There were times when it didn't look like a Bayonetta 2 was ever going to be. Publishers and console makers were all quiet on the prospect of a sequel to Platinum's 2009 cinematic action fest, unsurprising given that even the developer themselves acknowledged that sales for the first Bayonetta were weaker than they hoped. So along came Nintendo to help offer a home to the hair-raising heroine, picking her story up where it left off.
Nearly five years after her first adventure, Bayonetta returns with the same fiery attitude and the kind of thrilling combat that made that 2009 outing a cult classic. Though it's easy to dismiss Bayonetta as a shallow male fantasy, that would be doing this game a disservice, as it proves to be one of the most adrenaline-pumping action games of the year.
The story for Bayonetta 2 is set up nicely in the game's prologue mission. It helpfully introduces the game's characters, including the Rapunzel-like Bayonetta, while establishing that it is indeed picking up from the events of the first game. In fact, not all is well in Paradiso and Inferno and Bayonetta must set off to find out why the worlds are out of whack, while also rescuing a fellow Umbra Witch who sacrificed herself to keep Bayonetta alive.
The forces of both Paradiso and Inferno also have their sights on Bayonetta, as well as a mysterious young mage named Loki, setting the stage for a trip through Purgatorio. It's a story that's basic enough to grasp, but one that could be a bit grating to watch unfold. All of the characters give off a bit of a "too cool for school" vibe that can be annoying to sit through. Bayonetta has a quip for just about everything, which gradually loses its charm over time.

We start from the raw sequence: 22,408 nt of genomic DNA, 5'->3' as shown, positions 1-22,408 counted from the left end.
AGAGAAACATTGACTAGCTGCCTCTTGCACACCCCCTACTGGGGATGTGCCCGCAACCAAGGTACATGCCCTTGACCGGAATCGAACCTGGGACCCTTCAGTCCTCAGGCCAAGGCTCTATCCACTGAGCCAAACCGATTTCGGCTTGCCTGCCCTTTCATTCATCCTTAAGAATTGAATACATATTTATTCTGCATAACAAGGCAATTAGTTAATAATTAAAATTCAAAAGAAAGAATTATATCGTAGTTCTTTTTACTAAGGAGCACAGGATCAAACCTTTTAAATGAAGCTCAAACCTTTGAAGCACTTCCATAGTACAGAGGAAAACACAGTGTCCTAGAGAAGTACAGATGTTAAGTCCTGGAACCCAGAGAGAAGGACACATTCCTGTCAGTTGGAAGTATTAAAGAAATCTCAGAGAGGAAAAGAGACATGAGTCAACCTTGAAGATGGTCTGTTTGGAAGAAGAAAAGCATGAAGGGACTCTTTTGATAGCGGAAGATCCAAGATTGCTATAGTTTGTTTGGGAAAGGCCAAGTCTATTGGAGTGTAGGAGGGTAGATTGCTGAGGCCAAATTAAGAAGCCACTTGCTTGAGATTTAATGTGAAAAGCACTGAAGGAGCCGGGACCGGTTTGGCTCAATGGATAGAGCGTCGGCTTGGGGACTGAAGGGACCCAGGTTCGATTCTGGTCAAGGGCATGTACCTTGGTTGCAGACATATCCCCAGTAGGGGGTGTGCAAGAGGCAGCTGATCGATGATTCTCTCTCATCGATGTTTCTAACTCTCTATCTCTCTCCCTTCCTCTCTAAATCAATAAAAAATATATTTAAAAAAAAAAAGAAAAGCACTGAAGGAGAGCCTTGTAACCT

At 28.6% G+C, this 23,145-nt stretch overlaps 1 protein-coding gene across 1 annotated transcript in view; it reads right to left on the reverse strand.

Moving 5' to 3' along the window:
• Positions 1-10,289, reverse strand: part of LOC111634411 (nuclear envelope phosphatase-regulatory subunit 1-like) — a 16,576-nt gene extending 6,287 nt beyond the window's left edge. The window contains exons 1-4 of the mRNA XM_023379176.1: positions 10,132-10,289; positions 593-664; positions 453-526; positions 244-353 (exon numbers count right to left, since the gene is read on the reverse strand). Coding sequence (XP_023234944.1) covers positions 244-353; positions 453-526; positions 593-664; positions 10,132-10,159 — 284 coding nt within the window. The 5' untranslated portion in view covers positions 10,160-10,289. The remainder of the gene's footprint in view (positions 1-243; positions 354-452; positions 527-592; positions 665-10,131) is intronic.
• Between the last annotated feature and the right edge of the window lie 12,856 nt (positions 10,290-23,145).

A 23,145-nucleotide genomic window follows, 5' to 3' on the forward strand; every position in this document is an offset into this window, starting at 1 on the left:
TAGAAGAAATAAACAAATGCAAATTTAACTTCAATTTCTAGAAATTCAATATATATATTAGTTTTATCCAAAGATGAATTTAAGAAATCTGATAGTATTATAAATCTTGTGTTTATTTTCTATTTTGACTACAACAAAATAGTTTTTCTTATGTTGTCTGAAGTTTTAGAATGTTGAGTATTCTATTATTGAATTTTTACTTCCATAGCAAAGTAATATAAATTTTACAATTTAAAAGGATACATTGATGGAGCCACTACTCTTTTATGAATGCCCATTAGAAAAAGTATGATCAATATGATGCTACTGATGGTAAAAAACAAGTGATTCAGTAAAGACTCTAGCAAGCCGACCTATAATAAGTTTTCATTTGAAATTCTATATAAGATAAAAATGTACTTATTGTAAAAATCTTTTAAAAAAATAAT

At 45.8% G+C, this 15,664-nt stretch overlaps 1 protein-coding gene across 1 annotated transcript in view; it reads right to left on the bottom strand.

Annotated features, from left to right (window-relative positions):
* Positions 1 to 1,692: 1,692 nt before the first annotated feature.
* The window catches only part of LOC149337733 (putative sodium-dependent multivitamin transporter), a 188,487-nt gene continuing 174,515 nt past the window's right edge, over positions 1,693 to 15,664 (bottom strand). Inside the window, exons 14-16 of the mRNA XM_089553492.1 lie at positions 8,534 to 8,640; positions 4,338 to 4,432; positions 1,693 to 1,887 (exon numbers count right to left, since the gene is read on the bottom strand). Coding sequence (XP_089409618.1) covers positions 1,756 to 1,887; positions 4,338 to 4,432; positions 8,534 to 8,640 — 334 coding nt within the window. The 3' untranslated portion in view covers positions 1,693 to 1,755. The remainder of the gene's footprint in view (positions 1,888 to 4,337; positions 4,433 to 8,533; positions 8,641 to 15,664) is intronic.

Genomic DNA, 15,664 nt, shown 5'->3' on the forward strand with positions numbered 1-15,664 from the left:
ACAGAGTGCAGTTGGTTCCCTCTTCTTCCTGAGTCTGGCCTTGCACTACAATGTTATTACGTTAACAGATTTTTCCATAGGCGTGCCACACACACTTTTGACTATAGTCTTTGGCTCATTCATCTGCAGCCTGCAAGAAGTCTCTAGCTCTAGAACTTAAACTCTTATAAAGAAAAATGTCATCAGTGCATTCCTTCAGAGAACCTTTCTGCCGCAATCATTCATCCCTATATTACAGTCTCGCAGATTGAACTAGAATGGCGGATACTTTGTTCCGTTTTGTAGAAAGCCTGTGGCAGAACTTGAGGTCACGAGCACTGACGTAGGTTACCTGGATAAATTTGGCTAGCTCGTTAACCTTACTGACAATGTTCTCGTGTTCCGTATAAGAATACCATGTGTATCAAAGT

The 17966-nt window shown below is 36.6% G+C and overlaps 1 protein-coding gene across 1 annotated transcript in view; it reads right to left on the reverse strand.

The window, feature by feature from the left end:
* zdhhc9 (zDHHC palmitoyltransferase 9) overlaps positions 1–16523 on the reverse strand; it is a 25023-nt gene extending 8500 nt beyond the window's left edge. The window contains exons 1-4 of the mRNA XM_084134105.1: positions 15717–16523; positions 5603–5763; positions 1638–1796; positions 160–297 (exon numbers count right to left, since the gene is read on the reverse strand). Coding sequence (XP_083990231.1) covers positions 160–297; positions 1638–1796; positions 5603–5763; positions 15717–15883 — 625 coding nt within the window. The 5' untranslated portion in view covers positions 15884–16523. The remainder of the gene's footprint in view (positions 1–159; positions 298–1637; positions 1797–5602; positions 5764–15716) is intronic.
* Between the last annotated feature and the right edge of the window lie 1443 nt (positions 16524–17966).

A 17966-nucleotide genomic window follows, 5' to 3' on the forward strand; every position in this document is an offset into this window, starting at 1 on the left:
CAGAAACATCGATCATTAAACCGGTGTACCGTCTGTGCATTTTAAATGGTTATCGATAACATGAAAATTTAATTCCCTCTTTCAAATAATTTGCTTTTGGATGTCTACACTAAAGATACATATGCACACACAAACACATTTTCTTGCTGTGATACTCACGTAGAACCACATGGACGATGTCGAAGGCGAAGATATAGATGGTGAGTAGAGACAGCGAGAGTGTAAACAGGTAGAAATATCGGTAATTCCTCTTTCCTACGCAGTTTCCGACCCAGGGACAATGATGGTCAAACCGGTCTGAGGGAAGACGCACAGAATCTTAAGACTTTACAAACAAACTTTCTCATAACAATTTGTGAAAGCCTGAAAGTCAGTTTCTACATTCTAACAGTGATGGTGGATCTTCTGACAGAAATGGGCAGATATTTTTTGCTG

Beyond Human Comprehension
Fortunately, the focus of Bayonetta 2 isn't so much the story. The focus, beyond the obvious sexualization of the main character, is its emphasis on pure action that unfolds at a practically-breakneck pace. Battles in Bayonetta 2 come quickly and they come often, though Platinum is kind enough to avoid throwing enemies out there in overwhelming numbers. Rather, the enemies are kept to certain areas, allowing players to explore levels at their own pace.
Combat is where Bayonetta 2 shines the most. Not only has Platinum capably mapped out 3D beat-em-up-style, Devil May Cry-like combat to all of the Wii U's buttons, but it has even offered touch controls for anyone that prefers using the Wii U GamePad. It's not always intuitive, but touch combat is a nice option that proves to be fun to use at times, whether it's completing combos or triggering some of the quick-time events that pop up during combat.
There are dozens of combos to master, each of which can help either pound enemies to paste or help out with crowd control functions. For example, there's a rising kick that can be parlayed with a ground pound that fires the guns at Bayonetta's feet or there's a breakdace move that sees Bayonetta firing guns in all directions. The fun comes in learning to master these combos in conjunction with Bayonetta's counters. Successful counters can automatically trigger the Witch Time mechanic, in which a "bullet time" effect is momentarily triggered to help start up new combos. Likewise, dishing out enough damage can either trigger the special 'Umbran Climax' for maximum hair-based damage or QTE prompts for over-the-top finishers that dispatch foes in gruesome ways. Combat feels genuinely rewarding and it feels like it pays to get better.